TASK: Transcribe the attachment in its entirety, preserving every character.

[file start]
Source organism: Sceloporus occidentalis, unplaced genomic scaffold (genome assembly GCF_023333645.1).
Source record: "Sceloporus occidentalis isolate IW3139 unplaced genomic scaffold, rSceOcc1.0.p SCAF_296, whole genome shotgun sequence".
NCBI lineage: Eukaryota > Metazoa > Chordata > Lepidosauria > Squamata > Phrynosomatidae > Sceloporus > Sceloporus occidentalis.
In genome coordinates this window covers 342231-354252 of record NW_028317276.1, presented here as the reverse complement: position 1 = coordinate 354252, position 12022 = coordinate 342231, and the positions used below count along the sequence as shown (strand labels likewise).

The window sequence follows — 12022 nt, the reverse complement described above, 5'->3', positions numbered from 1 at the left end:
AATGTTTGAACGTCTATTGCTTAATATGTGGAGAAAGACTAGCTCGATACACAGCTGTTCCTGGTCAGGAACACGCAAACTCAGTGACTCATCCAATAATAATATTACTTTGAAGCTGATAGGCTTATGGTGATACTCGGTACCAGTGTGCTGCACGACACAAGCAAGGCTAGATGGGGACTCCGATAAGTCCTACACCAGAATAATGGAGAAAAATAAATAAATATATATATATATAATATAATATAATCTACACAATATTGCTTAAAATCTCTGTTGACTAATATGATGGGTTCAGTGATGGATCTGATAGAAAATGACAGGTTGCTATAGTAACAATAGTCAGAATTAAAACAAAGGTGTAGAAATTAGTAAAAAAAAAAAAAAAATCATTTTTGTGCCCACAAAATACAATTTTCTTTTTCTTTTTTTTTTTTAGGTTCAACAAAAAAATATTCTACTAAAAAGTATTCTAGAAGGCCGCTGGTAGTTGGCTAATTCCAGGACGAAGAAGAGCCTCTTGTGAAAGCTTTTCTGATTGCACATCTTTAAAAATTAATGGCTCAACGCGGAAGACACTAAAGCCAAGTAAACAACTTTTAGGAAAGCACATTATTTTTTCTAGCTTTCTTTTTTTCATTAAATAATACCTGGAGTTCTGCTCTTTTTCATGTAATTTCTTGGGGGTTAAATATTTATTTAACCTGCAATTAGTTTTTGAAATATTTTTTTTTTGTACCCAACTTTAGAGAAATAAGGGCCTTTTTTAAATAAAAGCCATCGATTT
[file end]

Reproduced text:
Source organism: Sceloporus occidentalis, unplaced genomic scaffold (genome assembly GCF_023333645.1).
Source record: "Sceloporus occidentalis isolate IW3139 unplaced genomic scaffold, rSceOcc1.0.p SCAF_296, whole genome shotgun sequence".
NCBI lineage: Eukaryota > Metazoa > Chordata > Lepidosauria > Squamata > Phrynosomatidae > Sceloporus > Sceloporus occidentalis.
In genome coordinates this window covers 342231-354252 of record NW_028317276.1, presented here as the reverse complement: position 1 = coordinate 354252, position 12022 = coordinate 342231, and the positions used below count along the sequence as shown (strand labels likewise).

The window sequence follows — 12022 nt, the reverse complement described above, 5'->3', positions numbered from 1 at the left end:
AATGTTTGAACGTCTATTGCTTAATATGTGGAGAAAGACTAGCTCGATACACAGCTGTTCCTGGTCAGGAACACGCAAACTCAGTGACTCATCCAATAATAATATTACTTTGAAGCTGATAGGCTTATGGTGATACTCGGTACCAGTGTGCTGCACGACACAAGCAAGGCTAGATGGGGACTCCGATAAGTCCTACACCAGAATAATGGAGAAAAATAAATAAATATATATATATATAATATAATATAATCTACACAATATTGCTTAAAATCTCTGTTGACTAATATGATGGGTTCAGTGATGGATCTGATAGAAAATGACAGGTTGCTATAGTAACAATAGTCAGAATTAAAACAAAGGTGTAGAAATTAGTAAAAAAAAAAAAAAAATCATTTTTGTGCCCACAAAATACAATTTTCTTTTTCTTTTTTTTTTTTAGGTTCAACAAAAAAATATTCTACTAAAAAGTATTCTAGAAGGCCGCTGGTAGTTGGCTAATTCCAGGACGAAGAAGAGCCTCTTGTGAAAGCTTTTCTGATTGCACATCTTTAAAAATTAATGGCTCAACGCGGAAGACACTAAAGCCAAGTAAACAACTTTTAGGAAAGCACATTATTTTTTCTAGCTTTCTTTTTTTCATTAAATAATACCTGGAGTTCTGCTCTTTTTCATGTAATTTCTTGGGGGTTAAATATTTATTTAACCTGCAATTAGTTTTTGAAATATTTTTTTTTTGTACCCAACTTTAGAGAAATAAGGGCCTTTTTTAAATAAAAGCCATCGATTT